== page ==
What people said at Davos

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World Economic Forum was hold at Davos in last week, and here we will show short review of who said what at Davos.

US president Donald Trump:
President Donald Trump’s speech was the most widely-anticipated moment at this year’s event. It was the first time since Bill Clinton in 2000 that a sitting U.S. leader has joined the Davos elite. He told the audience: “We cannot have free and open trade if some countries exploit the system at the expense of others.”

ECB chairman Mario Draghi:
After a routine rate decision for the euro zone’s central bank, Draghi spoke at a press conference Thursday, telling reporters that the recent volatility in the exchange rate is a “source of uncertainty.” He added that it would therefore require monitoring.

However, he used the same wording back in September — a repetition that markets perceived as a lack of concern over the strength of the euro and thus an indication that the ECB will end up tightening its policy. Draghi nonetheless reiterated that the bank will keep its stimulus for as long as needed and stated that there are “very few chances” that it will change interest rates this year.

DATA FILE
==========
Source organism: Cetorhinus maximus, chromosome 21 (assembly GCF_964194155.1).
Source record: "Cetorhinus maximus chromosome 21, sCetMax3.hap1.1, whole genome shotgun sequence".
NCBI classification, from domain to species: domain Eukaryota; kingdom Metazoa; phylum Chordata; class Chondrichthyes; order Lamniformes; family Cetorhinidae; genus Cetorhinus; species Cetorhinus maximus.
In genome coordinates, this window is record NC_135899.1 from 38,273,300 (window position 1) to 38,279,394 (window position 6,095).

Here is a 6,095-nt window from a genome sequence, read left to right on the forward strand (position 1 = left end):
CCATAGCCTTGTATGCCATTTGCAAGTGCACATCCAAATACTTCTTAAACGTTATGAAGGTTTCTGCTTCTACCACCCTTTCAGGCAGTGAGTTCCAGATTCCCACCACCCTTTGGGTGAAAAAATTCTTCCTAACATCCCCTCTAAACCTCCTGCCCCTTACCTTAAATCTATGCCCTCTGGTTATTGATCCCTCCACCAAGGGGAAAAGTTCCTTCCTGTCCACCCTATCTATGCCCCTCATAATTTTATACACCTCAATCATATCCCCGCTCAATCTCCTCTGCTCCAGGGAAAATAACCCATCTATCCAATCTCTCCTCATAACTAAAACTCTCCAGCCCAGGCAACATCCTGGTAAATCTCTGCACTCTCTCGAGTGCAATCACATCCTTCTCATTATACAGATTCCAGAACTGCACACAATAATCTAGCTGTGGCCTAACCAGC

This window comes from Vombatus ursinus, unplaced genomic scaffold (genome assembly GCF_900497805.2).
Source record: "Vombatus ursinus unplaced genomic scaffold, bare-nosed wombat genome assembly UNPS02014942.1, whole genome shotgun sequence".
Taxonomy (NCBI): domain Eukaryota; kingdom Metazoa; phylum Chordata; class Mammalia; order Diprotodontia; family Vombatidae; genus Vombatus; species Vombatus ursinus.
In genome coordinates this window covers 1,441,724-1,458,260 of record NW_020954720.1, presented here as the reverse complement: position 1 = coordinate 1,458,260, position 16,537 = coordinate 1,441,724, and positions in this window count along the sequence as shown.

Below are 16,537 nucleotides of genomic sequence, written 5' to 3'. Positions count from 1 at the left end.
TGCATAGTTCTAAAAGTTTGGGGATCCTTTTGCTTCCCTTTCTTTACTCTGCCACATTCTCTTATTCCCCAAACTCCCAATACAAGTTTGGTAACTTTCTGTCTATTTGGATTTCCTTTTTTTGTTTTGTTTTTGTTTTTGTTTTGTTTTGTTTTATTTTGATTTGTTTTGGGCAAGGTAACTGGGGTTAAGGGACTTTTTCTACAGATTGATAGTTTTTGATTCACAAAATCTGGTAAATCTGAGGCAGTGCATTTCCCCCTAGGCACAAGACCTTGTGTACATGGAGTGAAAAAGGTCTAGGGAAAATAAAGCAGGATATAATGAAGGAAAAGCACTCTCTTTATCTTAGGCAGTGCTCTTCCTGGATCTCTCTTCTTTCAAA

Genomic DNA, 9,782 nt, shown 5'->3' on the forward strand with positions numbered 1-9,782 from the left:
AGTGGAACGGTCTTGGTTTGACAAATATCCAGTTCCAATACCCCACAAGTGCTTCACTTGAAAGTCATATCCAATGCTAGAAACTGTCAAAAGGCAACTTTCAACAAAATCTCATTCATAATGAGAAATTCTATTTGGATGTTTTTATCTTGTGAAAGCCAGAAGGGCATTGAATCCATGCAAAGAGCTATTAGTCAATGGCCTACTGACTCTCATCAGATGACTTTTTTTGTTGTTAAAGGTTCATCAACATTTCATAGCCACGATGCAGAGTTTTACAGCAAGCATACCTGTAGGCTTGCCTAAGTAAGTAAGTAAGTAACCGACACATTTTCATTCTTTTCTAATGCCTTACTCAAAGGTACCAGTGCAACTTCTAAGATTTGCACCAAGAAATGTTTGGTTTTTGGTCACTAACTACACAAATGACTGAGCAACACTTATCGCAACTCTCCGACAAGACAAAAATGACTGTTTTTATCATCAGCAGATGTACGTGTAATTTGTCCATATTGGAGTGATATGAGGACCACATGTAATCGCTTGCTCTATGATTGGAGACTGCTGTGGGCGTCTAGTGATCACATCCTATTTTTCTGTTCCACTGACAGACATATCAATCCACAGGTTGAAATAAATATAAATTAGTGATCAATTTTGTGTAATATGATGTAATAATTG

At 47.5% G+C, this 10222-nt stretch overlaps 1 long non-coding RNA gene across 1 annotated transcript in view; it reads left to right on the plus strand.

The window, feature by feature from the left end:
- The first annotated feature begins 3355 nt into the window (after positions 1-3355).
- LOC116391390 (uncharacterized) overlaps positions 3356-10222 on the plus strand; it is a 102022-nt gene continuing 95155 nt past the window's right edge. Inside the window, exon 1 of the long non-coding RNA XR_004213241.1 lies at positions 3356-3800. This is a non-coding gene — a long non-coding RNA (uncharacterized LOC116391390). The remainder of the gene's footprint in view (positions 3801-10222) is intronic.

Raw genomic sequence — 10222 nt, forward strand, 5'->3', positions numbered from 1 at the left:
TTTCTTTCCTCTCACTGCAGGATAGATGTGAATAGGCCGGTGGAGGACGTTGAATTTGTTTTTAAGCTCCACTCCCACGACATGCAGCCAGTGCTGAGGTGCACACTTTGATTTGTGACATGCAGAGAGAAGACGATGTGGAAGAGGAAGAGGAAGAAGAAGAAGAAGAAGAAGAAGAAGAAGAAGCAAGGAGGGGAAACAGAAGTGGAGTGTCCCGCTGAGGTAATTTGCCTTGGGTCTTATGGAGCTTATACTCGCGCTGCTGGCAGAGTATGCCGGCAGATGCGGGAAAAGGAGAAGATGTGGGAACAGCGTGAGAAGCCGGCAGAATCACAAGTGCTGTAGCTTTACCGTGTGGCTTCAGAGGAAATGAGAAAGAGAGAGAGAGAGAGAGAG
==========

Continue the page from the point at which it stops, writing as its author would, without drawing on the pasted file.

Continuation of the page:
BOJ Chairman Kuroda Haruhiko:
Japan’s central bank governor said Friday that the country’s economy is finally close to its target inflation rate of around 2 percent.
Speaking at the World Economic Forum (WEF) in Davos, Switzerland, Haruhiko Kuroda said growth in the country is now recognized as the second biggest boom in the post-World War II era.

Japan’s unemployment rate is 2.7 percent, considered by the Japanese government to be full employment. Inflation has remained stubbornly low, but the Bank of Japan governor claimed he could see progress.

According to Kuroda, he said “There are some indications that wages are actually rising and some prices have started to rise,” and “There are many factors that made the 2 percent target difficult and time-consuming but we are finally close.”

US treasury secretary Steven Mnuchin:
Mnuchin sparked fluctuations in currency markets when saying that a weaker dollar is good for the U.S. Then, on Thursday January 25, the U.S. treasury secretary said that dollar weakness in the short term was “not a concern of mine.” He added: “In the longer term, we fundamentally believe in the strength of the dollar.”

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